24 Apr ‘Vitamin E helps preserve and protect our fat heads!’: NIH funded sutdy shows role of vitamin E for brain health
Vitamin E may help maintain levels of DHA in the brain, says a new study with zebrafish funded by the National Institutes of Health.
Scientists from Oregon State University in Corvallis report that zebrafish fed a diet without vitamin E for nine months had about 30% less of a forma of DHA known as DHA-PC, a component of the brain cell membrane.
In addition, the vitamin E deficient fish had higher levels of hydroxy-DHA-PC, which can form after exposure to free radicals.
“This research showed that vitamin E is needed to prevent a dramatic loss of a critically important molecule in the brain, and helps explain why vitamin E is needed for brain health,”, said lead researcher Dr Maret Traber, in an article on the university’s website.
The data, published in the Journal of Lipid Research, aslo indicated that the vitamin E deficient fish had lower levels of lysophospholipids, compounds that join with Vitamin E to carry DHA into the brain.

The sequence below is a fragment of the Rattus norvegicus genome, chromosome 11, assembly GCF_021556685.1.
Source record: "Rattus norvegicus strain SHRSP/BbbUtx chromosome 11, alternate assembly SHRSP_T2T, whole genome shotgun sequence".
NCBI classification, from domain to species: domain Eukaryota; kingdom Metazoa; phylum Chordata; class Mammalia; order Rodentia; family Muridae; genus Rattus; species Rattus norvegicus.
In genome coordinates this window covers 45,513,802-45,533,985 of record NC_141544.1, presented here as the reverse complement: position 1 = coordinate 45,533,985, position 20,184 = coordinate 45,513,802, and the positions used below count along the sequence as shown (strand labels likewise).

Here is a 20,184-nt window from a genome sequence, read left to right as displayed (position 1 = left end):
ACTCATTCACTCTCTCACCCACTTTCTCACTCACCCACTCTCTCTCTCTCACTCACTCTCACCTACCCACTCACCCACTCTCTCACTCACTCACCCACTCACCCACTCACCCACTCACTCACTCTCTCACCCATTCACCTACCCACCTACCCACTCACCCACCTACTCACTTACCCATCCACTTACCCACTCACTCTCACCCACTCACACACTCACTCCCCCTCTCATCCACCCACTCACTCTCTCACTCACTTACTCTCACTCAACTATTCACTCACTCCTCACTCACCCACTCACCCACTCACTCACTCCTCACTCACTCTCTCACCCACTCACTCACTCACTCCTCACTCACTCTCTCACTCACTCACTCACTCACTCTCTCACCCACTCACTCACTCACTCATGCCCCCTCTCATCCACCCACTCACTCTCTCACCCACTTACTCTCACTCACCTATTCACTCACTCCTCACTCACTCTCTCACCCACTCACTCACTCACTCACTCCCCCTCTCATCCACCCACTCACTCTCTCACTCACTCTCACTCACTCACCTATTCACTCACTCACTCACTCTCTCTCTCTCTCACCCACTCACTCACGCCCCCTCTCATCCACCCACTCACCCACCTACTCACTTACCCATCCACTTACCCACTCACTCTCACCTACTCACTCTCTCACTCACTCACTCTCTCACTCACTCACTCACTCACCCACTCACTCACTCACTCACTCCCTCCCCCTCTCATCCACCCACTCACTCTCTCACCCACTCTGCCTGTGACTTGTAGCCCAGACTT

“You can’t build a house without the necessary materials,” added Dr Traber. “In a sense, if vitamin E is inadequate, we’re cutting by more than half the amount of materials with which we can build and maintain the brain.”
Vitamin E and brain health
Vitamin E is a family of eight separate but related molecules: four tocopherols (alpha, beta, gamma, delta) and four tocotrienols (alpha, beta, gamma, delta). The majority of the science in the past has looked at vitamin E in the alpharocopherol form in the context of cadiovascular disease, cancer, and eye disease.
The new study adds to a growing body of science supporting the potential brain health benefits of the vitamin.